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Engineering Materials
Flexible Image Sensors Printed on Plastic
6/20/2013

UK-based Plastic Logic and French company ISORG have created what the pair tout as a first in flexible printed electronics: a large area, conformable, organic image sensor printed on plastic.   (Source: ISORG and Plastic Logic)
UK-based Plastic Logic and French company ISORG have created what the pair tout as a first in flexible printed electronics: a large area, conformable, organic image sensor printed on plastic.
(Source: ISORG and Plastic Logic)

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mrdon
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ISORGs Flexible Sensor Videos
mrdon   6/20/2013 2:05:32 PM
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Ann, Good article and very interesting subject on the ISORG's flexible Image sensors. In watching the videos, which the demos were quite impressive, I noticed both the pdf browser and 3D image manipulation were operated with no human contact. I see a plethora of applications being developed within the HMI space because of the hand gesture control opposed to touch. Just wondering if this sensor technology uses capacitive-proximity detection for engaging with the target product? This new HMI tech could be part of CAD 2.0 article Cabe wrote recently. Very nice article indeed!!

Charles Murray
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Re: ISORGs Flexible Sensor Videos
Charles Murray   6/20/2013 8:41:53 PM
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Cool story, Ann. What kind of applications would be specifically well-suited for the flexibility of this image sensor?

mrdon
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Re: ISORGs Flexible Sensor Videos
mrdon   6/20/2013 10:21:42 PM
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Charles, I'm curious as well as to what the intended applications ISORG has planned for their flexible image sensor. I do believe that have a great technology for the HMI and Gesture controls space.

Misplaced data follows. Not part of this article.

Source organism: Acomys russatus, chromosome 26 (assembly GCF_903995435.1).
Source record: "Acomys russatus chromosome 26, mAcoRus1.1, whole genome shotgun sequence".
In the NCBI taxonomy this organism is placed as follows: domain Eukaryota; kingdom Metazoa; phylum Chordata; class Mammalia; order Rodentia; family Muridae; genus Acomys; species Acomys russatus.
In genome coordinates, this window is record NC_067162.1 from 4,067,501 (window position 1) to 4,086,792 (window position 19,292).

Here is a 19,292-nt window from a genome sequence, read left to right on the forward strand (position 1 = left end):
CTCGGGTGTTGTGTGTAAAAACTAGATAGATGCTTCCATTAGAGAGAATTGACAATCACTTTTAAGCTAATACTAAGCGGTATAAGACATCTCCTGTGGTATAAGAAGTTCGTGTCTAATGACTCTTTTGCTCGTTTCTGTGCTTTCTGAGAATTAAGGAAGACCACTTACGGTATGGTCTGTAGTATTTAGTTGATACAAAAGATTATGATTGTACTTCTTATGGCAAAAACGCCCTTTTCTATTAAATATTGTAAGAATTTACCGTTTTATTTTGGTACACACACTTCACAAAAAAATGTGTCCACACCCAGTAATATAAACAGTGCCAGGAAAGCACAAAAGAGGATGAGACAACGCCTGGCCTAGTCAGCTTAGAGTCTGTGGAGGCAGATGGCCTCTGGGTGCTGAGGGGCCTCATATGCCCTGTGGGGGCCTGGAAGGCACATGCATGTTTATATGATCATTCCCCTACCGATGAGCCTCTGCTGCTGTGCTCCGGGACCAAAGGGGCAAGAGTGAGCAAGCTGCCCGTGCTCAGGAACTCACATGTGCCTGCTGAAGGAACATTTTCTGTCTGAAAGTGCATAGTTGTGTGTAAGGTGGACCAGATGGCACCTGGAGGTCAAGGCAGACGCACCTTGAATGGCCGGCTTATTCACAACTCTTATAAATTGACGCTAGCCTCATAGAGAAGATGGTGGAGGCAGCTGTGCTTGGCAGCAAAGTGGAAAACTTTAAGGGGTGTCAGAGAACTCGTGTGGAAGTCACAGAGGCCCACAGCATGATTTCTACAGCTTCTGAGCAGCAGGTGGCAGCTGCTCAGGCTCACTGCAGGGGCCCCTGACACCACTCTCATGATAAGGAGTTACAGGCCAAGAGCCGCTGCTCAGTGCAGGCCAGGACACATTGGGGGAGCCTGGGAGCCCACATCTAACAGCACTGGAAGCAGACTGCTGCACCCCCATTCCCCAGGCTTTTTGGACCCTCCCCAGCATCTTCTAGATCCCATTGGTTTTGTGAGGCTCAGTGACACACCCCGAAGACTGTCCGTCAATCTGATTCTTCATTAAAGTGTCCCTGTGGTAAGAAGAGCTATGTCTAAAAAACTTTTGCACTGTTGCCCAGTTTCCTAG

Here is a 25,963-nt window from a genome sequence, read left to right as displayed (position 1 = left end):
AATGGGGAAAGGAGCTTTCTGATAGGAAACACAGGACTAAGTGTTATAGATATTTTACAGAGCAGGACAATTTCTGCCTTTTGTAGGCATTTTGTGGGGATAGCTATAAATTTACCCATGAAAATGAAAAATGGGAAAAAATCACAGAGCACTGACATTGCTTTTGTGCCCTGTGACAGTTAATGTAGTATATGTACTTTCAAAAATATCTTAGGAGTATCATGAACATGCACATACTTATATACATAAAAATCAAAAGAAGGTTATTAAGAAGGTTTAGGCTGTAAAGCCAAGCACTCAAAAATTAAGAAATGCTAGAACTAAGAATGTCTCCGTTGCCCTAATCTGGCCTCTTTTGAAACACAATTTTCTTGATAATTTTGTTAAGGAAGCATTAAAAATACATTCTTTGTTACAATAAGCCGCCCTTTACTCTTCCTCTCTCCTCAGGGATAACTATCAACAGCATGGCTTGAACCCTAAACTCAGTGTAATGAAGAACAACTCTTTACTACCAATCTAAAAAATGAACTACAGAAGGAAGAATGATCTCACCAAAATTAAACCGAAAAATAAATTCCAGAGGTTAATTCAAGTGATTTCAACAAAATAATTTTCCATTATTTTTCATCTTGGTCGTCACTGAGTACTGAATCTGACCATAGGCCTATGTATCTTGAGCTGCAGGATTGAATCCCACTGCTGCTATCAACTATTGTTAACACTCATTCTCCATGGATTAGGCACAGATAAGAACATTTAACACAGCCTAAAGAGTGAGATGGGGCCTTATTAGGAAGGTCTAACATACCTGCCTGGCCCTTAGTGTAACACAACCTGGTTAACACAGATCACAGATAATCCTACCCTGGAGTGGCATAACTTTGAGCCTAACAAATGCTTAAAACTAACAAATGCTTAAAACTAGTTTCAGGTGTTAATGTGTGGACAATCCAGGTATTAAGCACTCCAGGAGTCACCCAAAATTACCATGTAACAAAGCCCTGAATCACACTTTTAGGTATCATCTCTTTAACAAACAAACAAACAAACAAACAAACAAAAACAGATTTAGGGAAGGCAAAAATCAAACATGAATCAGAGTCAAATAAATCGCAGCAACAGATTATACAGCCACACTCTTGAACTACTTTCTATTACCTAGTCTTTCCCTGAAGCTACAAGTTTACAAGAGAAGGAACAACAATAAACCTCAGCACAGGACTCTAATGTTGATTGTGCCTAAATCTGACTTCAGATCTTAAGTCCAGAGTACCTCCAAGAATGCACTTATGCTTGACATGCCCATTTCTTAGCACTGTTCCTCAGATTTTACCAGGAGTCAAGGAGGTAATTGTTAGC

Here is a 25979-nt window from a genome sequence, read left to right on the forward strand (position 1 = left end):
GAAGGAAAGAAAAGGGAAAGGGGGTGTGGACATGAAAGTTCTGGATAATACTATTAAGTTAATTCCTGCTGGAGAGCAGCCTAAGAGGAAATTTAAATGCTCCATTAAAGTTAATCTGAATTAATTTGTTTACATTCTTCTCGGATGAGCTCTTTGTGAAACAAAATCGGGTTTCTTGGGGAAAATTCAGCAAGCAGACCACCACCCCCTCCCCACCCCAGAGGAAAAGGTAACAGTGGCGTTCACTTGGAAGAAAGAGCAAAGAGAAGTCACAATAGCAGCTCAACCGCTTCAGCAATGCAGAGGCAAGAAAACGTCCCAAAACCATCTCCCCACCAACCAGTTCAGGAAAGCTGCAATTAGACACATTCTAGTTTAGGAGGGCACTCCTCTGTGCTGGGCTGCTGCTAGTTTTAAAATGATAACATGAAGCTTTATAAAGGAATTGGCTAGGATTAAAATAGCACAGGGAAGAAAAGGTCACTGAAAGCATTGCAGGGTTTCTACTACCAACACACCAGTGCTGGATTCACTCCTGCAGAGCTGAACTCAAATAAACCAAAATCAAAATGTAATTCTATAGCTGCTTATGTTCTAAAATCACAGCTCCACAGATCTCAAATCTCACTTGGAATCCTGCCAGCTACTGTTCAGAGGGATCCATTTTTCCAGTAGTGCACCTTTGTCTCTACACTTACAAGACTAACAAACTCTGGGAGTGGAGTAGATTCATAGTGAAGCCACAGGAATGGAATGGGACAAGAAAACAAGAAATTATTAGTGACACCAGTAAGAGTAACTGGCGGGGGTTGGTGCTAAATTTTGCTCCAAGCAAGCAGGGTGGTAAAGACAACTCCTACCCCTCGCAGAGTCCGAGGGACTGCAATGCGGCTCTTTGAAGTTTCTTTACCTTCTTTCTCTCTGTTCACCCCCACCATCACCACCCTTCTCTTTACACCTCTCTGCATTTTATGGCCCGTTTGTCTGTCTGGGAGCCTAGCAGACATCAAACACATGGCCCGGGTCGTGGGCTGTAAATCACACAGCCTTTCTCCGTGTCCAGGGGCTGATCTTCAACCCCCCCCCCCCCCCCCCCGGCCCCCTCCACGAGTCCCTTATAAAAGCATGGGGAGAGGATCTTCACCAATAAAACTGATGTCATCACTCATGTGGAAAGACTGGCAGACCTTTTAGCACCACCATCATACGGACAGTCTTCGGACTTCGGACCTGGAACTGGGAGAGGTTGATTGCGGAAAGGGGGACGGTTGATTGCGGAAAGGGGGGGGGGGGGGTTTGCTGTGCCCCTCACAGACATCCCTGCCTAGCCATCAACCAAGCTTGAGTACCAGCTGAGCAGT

Ann R. Thryft
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Re: ISORGs Flexible Sensor Videos
Ann R. Thryft   6/21/2013 1:15:04 PM
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Chuck, apps include anything with a camera. When image sensors started being made in CMOS instead of CCDs, that made it possible to include them in laptops (=webcams) and cell phones. When this prototype's process becomes higher-res and high-volume, they can be printed on flexible substrates, which means anything that's small: phones, wristbands, all kinds of places that we haven't thought of yet. Who ever thought years back that we'd have cameras in portable phones?

mrdon
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Re: ISORGs Flexible Sensor Videos
mrdon   6/21/2013 8:01:23 PM
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Ann

What's really cool about this technology is there are no boundaries to applications development. In the videos that were presented, several gesture gaming control applications popped in my head. The impressive part about this imaging sensor is the ability to be package into any object because of its flexible - printed circuit attibutes.

Ann R. Thryft
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Re: ISORGs Flexible Sensor Videos
Ann R. Thryft   6/24/2013 11:58:34 AM
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mrdon, I agree: this technology not only can be applied to existing applications, but it's the kind of enabling technology that can inspire and make possible new applications.

Ann R. Thryft
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Re: ISORGs Flexible Sensor Videos
Ann R. Thryft   6/21/2013 1:14:13 PM
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Thanks, mrdon. That's a good point about the HMI--and in fact, the demonstrator demonstrates the power of using an image sensor for gesture-based HMI. That's how Kinect works: with an image sensor.

Greg M. Jung
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Flexibility
Greg M. Jung   6/21/2013 11:21:52 PM